[This is a review of Game of Thrones season 5, episode 4. There will be SPOILERS.]
Faith is an interesting concept in the world of Game of Thrones. It is sometimes mentioned in loose terms by those discussing "the old gods and the new," but the importance of having faith has really only been explored obliquely through characters like Melisandre, Stannis, Jaqen, and a handful of others. There's certainly value in having faith in a religious sense – as Melisandre and Berric Dondarrion appear to have proven on more than one occasion – but what about those who have faith in another sense? What is the value in having faith in myths and legends, or, for the truly brave (and perhaps reckless), like Sansa or Ellaria and her Sand Snakes, future plans?
That seems to be the theme of 'The Sons of the Harpy,' which examines the idea of faith, from the fanatical to the guileless, by asking nearly every character to use faith in one way or another to their advantage. Jaime believes that his trip to Dorne with Bronn is the right thing to do for his niece. There's an inflection in Jaime's tone when he says the word "niece" that suggests he knows it's hopeless for him to believe that Bronn is going to just let that one slide.
Bronn's response is to repeat the word, but with a very pointed question mark tacked on to the end. Bronn's inflection is more telling than someone simply buying into the gossip that Cersei's three children are the product of an incestuous relationship; it implies that Jaime has been made considerably less dangerous after having his hand removed, and the Lannisters as a whole, especially in the wake of Tywin's death, have lost a considerable amount of power. And with that loss of power comes the loss of any pretense of respect someone in Bronn's position might grant a man like Jaime.
Meanwhile, back in King's Landing, Cersei uses the idea of faith to her advantage – which is interesting, considering how so many of her recent actions are the result of a prophecy she believes may yet come to pass. As the small council continues to shrink – with Mace Tyrell being sent off to negotiate new terms with the Iron Bank – Cersei continues to consolidate what little power she has left. It is here that she calls in her new friend High Sparrow to bring back the Faith Militant – possibly the most overt reference to the notion of faith in the episode – as a means by which she can leverage power over Margaery.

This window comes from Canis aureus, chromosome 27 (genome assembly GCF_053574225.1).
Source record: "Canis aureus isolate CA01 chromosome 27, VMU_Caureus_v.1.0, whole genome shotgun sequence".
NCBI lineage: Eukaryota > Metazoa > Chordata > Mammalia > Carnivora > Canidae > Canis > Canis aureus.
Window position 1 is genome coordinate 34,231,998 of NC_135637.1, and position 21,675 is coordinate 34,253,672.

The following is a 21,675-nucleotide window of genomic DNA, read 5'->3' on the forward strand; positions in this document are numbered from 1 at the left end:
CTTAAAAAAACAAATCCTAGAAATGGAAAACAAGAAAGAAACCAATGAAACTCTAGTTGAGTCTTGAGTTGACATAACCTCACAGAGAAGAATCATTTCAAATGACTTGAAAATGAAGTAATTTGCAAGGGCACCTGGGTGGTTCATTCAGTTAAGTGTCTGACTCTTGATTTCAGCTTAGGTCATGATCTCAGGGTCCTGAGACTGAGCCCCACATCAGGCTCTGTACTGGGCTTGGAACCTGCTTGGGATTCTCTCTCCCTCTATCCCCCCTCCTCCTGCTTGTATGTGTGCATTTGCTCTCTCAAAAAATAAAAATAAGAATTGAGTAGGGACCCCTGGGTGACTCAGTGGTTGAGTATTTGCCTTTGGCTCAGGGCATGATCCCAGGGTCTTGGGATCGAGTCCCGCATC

The scenes involving the newly reestablished Faith Militant feel like they could have been the episode's climactic sequence, but they also establish what a strong grip on theme the episode actually has, and how well it can use it. Quick cuts of a new power rising in King's Landing are born out of Cersei's fear of being replaced, both in her son's life and in terms of proximity to the throne.
And while High Sparrow's followers race through the city, taking care of anyone they deem impure, the extreme nature and devotion to their faith is effectively unsettling. Men in robes running around clearing out brothels is one thing, but men having insignias carved into their foreheads before arresting Loras Tyrell is another. Cersei is playing a game, betting on the fanatic faith of High Sparrow's followers, but she's failing to leave that power unchecked. If the Faith Militant will openly challenge the king in the streets of King's Landing – while voices from below can be heard shouting things like "abomination" and "filthy bastard" – how long will it be before they challenge the power of the woman who gave them all that power in the first place?
That raises an interesting question about Tommen. Until now, he's been something of a cipher, a child lording over cats. Now, if anything, Tommen has become the physical manifestation of the power vacuum in King's Landing. He's ineffectual no matter who he's talking to. Despite bearing a title making him the most powerful child in Westeros, his role in the episode deftly establishes how, without a demonstration of power, or the belief of the people to back it up, that title can mean as little as any other.
There is a trio of great scenes featuring Tommen that establish how little faith anyone has in him. First he has his lunch interrupted by his angry wife. That sets into motion an ineffectual confrontation with his mother, wherein she sheepishly asks, "Did I arrest him?" in response to the boy king's question of why his brother by law was suddenly behind bars. By the third time a conversation ends with Tommen looking more confused and disappointed than when it began, it's clear that Cersei's plan has instilled greater power in the concept of faith, than what little faith remains in the concept of power around the name Lannister.
The episode wraps up with some interesting thoughts on the faith people put in stories. While there's some interesting storytelling going on in Castle Black as Melisandre attempts to seduce Jon Snow (but settles on leaving him with a few choice words), and Stannis wins the heart of the audience in a touching exchange with his daughter, there are no more vexing examples of the faith people put in stories than the two swirling around Rhaegar Targaryen. While hanging out in her family crypt with Littlefinger, Sansa mentions him in passing while discussing Lyanna Stark. That story is far removed from the one Barristan Selmy tells Dany before he and Greyworm are apparently struck down in a battle with another fanatical group: The Sons of the Harpy.
As with the Faith Militant, The Sons of the Harpy demonstrate one very potent fact about the role of power. There is authority in an overwhelming force, but if people choose not to have faith in that power, the power of the force will always be in question. As Greyworm and Selmy apparently lie dying it becomes clear that real power comes from what people choose to believe in most.
Game of Thrones continues next Sunday with 'Kill the Boy' @9pm on HBO.
Photos: Helen Sloan/HBO